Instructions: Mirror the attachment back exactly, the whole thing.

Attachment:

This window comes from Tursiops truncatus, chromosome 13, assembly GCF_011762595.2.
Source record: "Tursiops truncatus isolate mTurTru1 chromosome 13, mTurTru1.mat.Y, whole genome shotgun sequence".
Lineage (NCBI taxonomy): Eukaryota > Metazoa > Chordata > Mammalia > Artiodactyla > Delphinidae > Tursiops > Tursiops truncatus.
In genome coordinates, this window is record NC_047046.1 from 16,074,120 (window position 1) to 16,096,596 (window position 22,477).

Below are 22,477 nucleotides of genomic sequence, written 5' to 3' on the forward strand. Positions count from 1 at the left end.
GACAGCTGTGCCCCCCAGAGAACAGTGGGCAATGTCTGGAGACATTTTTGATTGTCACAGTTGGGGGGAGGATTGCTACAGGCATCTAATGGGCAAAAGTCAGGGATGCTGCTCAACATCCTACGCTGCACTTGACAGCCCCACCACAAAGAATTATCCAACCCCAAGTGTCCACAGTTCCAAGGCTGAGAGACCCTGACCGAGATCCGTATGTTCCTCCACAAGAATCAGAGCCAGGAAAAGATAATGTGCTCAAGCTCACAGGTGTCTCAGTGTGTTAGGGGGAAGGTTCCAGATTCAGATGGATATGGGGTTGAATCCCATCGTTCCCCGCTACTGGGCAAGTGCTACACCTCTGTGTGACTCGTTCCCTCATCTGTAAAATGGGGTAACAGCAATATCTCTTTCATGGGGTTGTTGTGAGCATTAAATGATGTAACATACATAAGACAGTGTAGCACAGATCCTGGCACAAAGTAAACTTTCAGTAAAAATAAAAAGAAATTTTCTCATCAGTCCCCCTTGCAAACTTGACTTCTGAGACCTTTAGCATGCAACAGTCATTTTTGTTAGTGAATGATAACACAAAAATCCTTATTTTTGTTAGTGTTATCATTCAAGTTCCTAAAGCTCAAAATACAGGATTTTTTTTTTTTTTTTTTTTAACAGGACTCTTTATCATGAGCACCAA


This window comes from Tursiops truncatus, chromosome 13, assembly GCF_011762595.2.
Source record: "Tursiops truncatus isolate mTurTru1 chromosome 13, mTurTru1.mat.Y, whole genome shotgun sequence".
Lineage (NCBI taxonomy): Eukaryota > Metazoa > Chordata > Mammalia > Artiodactyla > Delphinidae > Tursiops > Tursiops truncatus.
In genome coordinates, this window is record NC_047046.1 from 16,074,120 (window position 1) to 16,096,596 (window position 22,477).

Below are 22,477 nucleotides of genomic sequence, written 5' to 3' on the forward strand. Positions count from 1 at the left end.
GACAGCTGTGCCCCCCAGAGAACAGTGGGCAATGTCTGGAGACATTTTTGATTGTCACAGTTGGGGGGAGGATTGCTACAGGCATCTAATGGGCAAAAGTCAGGGATGCTGCTCAACATCCTACGCTGCACTTGACAGCCCCACCACAAAGAATTATCCAACCCCAAGTGTCCACAGTTCCAAGGCTGAGAGACCCTGACCGAGATCCGTATGTTCCTCCACAAGAATCAGAGCCAGGAAAAGATAATGTGCTCAAGCTCACAGGTGTCTCAGTGTGTTAGGGGGAAGGTTCCAGATTCAGATGGATATGGGGTTGAATCCCATCGTTCCCCGCTACTGGGCAAGTGCTACACCTCTGTGTGACTCGTTCCCTCATCTGTAAAATGGGGTAACAGCAATATCTCTTTCATGGGGTTGTTGTGAGCATTAAATGATGTAACATACATAAGACAGTGTAGCACAGATCCTGGCACAAAGTAAACTTTCAGTAAAAATAAAAAGAAATTTTCTCATCAGTCCCCCTTGCAAACTTGACTTCTGAGACCTTTAGCATGCAACAGTCATTTTTGTTAGTGAATGATAACACAAAAATCCTTATTTTTGTTAGTGTTATCATTCAAGTTCCTAAAGCTCAAAATACAGGATTTTTTTTTTTTTTTTTTTTAACAGGACTCTTTATCATGAGCACCAA